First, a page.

Okay. It's been a while. I did not figure out how to set the brightness yet. But I figured out how this rgb bitshifting works.

If anyone wants to know this I try to explain it:

First we make the variables r,g,b and set it as "byte". Since byte is only a range from 0 to 255 it's representing our brightness needed for one color (0 = low/no light | 255 = High/light on).

Now we're coming to this:

```
switch(results.value){
case RED: RGB(0x00FF0000); break;
case GREEN: RGB(0x0000FF00); break;
case BLUE: RGB(0x000000FF); break;
```

Let us just keep the case RED in mind. We hand over the value "0x00FF0000" to the RGB()-Function.

Let's look have a look on the RGB()-Function:

```
void RGB(unsigned long var) {
r = var >> 16;
g = (var >> 8) & 0xFF;
b = var & 0xFF;
}
```

Now we need an understanding for bitshifting.For getting to know bitshifting use this link: https://www.arduino.cc/reference/en/language/structure/bitwise-operators/bitshiftright/
In this case we need the right bitshifting.

Right-Bitshifting simply put:

```
bitshift_result = shifting_variable >> with bits of x
-> bitshift_rsult = shifting_variable >> 2 //We shift the binary value of "shifting_variable" 2 bits to the right.
```

Example:

```
bitshift = 5;
shift_result = bitshift >> 2 //Binary Value of 5 = 00000101
//shift_result = 00000001 = 1
```

Okay now that we know how bitshifting to the right works we can understand this:

```
r = val >> 16
```

The value of the variable "val" is shifted 16 bits to the right.
We handed the hexadecimal number 0x00FF0000 (=red) over to the RGB()-Function. That means that the variable "val" is now treated as "0x00FF0000".

Since 0x00FF0000 is a hex number, we need to translate it into binary. This would be the outcome:
0000 = First 0 (=4 Bits)
x
0000 = Second 0 (=4 Bits)
0000 = Third 0 (=4 Bits)
1111 = First F (=4 Bits)
1111 = Second F (=4 Bits)
0000 = Fourth 0 (=4 Bits)
0000 = Fifth 0 (=4 Bits)
0000 = Sixth 0 (=4 Bits)
0000 = Seventh 0 (=4 Bits)

Now we want to shift the "FF" 16 bits to the right. Coutning from above it would be like this:
0000 = 0
x = x
0000 = 0
0000 = 0
0000 = 0
0000 = 0
0000 = 0
0000 = 0
1111 = F
1111 = F

So the variable "r" has the value "0x000000FF" stored.
Now we can ignore the zeros standing in front of the "FF" and we only have the value "0xFF" left which is for decimal = 255. So now we stored the number 255 in variable "r".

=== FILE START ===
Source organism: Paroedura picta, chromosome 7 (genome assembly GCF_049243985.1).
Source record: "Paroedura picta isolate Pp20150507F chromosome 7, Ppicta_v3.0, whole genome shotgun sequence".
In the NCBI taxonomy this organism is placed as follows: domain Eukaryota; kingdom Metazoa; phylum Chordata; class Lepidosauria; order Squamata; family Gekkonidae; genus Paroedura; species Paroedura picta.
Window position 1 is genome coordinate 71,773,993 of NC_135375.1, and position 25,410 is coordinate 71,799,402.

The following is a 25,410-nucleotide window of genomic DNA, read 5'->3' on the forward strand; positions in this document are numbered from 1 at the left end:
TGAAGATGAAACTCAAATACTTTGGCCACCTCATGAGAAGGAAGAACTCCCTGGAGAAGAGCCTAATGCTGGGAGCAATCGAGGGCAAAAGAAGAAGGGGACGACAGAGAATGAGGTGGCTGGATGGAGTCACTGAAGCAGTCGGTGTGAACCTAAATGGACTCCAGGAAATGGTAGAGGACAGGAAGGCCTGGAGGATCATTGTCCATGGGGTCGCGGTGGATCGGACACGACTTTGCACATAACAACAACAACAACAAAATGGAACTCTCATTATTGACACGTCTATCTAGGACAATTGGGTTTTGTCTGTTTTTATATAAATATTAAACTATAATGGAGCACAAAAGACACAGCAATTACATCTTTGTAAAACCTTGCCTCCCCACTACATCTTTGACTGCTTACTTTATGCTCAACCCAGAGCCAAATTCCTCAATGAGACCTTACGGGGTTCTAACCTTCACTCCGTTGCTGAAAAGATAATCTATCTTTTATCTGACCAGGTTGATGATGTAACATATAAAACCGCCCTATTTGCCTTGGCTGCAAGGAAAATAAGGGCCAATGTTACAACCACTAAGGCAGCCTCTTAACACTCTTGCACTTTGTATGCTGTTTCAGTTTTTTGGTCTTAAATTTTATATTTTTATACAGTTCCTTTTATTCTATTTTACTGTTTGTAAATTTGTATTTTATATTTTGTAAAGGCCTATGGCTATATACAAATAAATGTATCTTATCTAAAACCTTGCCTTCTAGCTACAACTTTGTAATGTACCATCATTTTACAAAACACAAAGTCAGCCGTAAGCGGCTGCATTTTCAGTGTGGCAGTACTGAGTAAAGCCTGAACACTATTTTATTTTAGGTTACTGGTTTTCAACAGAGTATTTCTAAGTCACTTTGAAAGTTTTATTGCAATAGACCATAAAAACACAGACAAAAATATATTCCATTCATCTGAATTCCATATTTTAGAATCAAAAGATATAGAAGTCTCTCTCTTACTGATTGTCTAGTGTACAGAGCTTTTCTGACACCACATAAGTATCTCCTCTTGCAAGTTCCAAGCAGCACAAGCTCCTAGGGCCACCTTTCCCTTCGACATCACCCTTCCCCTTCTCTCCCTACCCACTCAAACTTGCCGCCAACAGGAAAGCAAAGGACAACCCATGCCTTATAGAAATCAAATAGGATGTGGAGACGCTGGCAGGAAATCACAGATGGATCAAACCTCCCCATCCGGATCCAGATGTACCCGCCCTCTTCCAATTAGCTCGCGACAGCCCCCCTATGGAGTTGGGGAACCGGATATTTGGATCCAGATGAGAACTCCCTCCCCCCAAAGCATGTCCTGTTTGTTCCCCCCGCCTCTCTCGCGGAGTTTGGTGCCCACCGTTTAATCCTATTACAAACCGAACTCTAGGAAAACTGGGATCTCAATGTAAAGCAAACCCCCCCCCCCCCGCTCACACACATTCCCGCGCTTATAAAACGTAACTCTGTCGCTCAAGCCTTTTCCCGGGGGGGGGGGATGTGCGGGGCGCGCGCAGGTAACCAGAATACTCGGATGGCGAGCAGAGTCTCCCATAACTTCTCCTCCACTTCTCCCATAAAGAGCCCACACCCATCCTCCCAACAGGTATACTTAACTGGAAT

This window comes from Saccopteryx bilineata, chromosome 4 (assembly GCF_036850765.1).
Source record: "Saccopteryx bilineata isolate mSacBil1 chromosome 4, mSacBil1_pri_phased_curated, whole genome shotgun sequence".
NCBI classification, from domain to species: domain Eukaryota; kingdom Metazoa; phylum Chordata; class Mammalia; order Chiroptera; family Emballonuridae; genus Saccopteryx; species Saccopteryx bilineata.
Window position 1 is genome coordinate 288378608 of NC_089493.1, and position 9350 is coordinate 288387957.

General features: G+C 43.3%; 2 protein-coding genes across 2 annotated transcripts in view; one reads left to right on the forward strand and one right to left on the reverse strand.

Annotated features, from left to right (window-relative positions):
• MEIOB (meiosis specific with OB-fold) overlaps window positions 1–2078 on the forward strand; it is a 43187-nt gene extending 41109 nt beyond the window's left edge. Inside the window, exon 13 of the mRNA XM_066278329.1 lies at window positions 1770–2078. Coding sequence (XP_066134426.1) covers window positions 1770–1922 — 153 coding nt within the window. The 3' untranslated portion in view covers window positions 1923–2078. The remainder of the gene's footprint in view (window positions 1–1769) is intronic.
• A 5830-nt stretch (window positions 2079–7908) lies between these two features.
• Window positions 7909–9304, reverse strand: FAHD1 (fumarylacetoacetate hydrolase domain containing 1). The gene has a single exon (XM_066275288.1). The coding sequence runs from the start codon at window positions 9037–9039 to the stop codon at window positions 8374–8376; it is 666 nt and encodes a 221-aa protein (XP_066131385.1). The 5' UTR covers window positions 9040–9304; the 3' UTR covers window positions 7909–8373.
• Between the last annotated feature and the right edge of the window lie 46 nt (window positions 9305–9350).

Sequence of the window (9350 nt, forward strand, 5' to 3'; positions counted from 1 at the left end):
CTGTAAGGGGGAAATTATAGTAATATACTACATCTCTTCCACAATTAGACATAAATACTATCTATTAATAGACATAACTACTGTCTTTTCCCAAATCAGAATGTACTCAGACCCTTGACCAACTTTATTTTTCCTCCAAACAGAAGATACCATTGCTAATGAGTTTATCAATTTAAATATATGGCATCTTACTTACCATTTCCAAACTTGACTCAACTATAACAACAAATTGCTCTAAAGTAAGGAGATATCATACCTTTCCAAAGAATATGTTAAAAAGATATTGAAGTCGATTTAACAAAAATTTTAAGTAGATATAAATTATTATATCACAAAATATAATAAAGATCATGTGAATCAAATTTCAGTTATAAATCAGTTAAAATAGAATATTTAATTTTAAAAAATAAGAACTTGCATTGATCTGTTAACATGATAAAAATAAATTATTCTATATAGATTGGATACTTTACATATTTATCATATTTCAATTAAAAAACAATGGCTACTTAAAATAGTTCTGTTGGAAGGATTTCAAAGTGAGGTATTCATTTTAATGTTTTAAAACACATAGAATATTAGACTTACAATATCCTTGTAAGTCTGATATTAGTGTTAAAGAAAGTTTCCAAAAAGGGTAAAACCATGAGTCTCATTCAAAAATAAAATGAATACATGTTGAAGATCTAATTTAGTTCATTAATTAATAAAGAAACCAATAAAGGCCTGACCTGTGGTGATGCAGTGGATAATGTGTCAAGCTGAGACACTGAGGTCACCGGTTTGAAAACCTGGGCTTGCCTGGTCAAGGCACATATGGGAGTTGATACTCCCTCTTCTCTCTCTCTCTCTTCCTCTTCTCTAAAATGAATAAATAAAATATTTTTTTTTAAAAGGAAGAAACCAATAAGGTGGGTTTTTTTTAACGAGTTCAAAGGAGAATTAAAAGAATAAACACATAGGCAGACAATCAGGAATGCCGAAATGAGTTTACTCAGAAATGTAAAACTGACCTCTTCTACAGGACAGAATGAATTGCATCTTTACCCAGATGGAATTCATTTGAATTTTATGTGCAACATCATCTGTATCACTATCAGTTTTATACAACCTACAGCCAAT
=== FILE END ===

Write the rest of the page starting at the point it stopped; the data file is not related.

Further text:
**This part was for variable "r". No we need to set "g" and "b".**

Let's set the number for "g".
For "g = (var >> 8 )" we do the same as above ( I won't write it down now since you should be able to understand it) The result of this "var" would be: 0x0000FF00

Now we get another unknown thing and it is written down as "& 0xFF".
That means we make an "AND-Operation" with the result of the shifted variable "var" and the value 0xFF.
Simply put: we compare eachother if they match. For hexadecimal it would be like:

FF00

## & 00FF

= 0000

Or i binary form:

1111 1111 0000 0000

## & 0000 0000 1111 1111

= 0000 0000 0000 0000

The Table for the AND-Operation is:
0 & 0 = 0
0 & 1 = 0
1 & 0 = 0
1 & 1 = 1

Only if we have a 1 and another 1 matching to eachother the result would be 1. Everything else would be 0.

So now that we compard "var" and 0xFF which ended in a result of 0 the variable "g" contains the value 0.

Finally we come to the variable "b" which is only compared with "var & 0xFF"
Now that you now how to do this I won't write it down. The Result would be: "b = 0" (remember that "var" still contains the value "0x00FF0000")

Now we're done.
We have for:
r = 255
g = 0
b = 0

Now we're handing those values to "analogWrite()" and we're done:

```
//analogWrite(PIN, Value)
analogWrite(redPin, r) //Containing value of 255
analogWrite(greenPin, g) //Containing value of 0
analogWrite(bluePin, b) //Containing value of 0
```

**Result: The Red LED is lighten up**

Now you can do that for all other colors too.

I hope you understand it.